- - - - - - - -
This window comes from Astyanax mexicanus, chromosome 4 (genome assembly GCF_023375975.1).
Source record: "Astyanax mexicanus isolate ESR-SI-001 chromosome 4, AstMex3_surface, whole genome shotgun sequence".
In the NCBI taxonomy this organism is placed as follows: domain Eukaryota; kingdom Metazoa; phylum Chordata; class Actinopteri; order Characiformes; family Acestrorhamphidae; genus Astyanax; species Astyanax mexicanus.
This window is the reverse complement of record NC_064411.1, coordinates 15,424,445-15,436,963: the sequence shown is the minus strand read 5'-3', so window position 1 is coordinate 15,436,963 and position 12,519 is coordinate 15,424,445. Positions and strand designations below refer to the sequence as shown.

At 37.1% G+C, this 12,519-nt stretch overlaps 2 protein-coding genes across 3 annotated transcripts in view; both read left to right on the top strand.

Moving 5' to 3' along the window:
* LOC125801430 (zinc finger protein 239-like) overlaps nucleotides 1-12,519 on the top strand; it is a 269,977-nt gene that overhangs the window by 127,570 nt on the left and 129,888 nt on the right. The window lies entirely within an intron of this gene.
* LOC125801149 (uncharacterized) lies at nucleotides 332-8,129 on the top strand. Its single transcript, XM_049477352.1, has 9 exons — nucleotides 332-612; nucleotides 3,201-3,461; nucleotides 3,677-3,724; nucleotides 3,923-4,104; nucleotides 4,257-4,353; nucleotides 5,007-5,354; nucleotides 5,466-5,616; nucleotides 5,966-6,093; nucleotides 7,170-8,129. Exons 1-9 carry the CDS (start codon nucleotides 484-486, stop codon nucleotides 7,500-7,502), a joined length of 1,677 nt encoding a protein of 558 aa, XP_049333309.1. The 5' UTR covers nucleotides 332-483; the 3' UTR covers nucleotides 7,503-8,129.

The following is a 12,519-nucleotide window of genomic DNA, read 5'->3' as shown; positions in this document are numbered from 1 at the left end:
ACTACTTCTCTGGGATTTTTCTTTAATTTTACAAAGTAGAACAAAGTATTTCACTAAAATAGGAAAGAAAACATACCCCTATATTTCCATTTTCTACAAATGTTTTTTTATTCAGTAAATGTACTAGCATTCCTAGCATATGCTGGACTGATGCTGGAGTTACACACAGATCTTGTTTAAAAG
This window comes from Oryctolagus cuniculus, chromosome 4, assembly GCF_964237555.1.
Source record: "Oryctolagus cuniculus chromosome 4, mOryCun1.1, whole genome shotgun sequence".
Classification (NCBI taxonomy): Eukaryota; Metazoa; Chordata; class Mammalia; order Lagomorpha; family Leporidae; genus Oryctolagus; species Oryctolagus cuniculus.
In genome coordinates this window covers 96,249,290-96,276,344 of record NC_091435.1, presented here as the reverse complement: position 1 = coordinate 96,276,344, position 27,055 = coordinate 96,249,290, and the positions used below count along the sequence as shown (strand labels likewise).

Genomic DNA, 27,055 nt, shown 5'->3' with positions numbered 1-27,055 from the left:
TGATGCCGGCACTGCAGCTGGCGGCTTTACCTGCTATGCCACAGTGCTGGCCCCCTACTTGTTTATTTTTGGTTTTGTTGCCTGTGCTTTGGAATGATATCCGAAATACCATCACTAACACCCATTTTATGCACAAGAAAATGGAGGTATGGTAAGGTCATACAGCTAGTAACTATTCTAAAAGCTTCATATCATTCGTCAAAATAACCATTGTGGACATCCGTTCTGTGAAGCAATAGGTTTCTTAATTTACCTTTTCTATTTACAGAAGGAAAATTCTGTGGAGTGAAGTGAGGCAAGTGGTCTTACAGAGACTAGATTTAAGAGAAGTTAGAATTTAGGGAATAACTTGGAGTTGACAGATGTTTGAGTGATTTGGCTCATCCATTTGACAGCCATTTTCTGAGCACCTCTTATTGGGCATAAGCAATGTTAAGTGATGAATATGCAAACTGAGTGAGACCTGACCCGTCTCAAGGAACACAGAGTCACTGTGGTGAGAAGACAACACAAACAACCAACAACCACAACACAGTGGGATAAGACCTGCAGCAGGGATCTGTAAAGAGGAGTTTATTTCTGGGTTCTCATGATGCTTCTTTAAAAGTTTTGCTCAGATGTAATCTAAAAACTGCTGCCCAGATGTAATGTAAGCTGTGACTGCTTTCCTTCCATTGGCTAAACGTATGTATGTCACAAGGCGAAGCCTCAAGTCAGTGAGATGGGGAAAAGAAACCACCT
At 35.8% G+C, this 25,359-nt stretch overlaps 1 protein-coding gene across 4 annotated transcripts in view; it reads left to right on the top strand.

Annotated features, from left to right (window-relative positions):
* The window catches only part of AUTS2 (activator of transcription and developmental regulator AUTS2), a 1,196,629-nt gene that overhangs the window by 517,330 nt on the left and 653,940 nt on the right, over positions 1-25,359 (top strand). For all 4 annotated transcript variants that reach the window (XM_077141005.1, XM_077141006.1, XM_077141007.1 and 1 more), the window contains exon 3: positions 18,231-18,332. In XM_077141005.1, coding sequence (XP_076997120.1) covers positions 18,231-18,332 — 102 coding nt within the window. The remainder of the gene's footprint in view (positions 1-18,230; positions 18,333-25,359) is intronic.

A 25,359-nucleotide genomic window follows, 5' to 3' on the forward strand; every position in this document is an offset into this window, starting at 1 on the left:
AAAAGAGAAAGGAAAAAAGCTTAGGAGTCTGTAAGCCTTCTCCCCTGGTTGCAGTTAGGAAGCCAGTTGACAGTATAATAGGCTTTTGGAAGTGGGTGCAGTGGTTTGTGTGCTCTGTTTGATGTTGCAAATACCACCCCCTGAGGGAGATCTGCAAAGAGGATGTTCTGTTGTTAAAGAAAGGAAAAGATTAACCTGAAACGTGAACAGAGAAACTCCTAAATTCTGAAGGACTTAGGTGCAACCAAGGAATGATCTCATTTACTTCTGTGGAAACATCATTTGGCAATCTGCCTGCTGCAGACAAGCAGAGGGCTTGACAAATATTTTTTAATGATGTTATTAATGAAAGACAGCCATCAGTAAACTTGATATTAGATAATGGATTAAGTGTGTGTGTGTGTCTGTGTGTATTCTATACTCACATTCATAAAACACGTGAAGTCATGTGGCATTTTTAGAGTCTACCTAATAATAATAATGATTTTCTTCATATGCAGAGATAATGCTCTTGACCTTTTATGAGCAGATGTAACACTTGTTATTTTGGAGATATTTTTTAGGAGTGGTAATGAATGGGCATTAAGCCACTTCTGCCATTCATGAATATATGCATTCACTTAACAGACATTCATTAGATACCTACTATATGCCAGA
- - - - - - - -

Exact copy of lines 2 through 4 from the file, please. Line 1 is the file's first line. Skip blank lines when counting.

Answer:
Source record: "Astyanax mexicanus isolate ESR-SI-001 chromosome 4, AstMex3_surface, whole genome shotgun sequence".
In the NCBI taxonomy this organism is placed as follows: domain Eukaryota; kingdom Metazoa; phylum Chordata; class Actinopteri; order Characiformes; family Acestrorhamphidae; genus Astyanax; species Astyanax mexicanus.
This window is the reverse complement of record NC_064411.1, coordinates 15,424,445-15,436,963: the sequence shown is the minus strand read 5'-3', so window position 1 is coordinate 15,436,963 and position 12,519 is coordinate 15,424,445. Positions and strand designations below refer to the sequence as shown.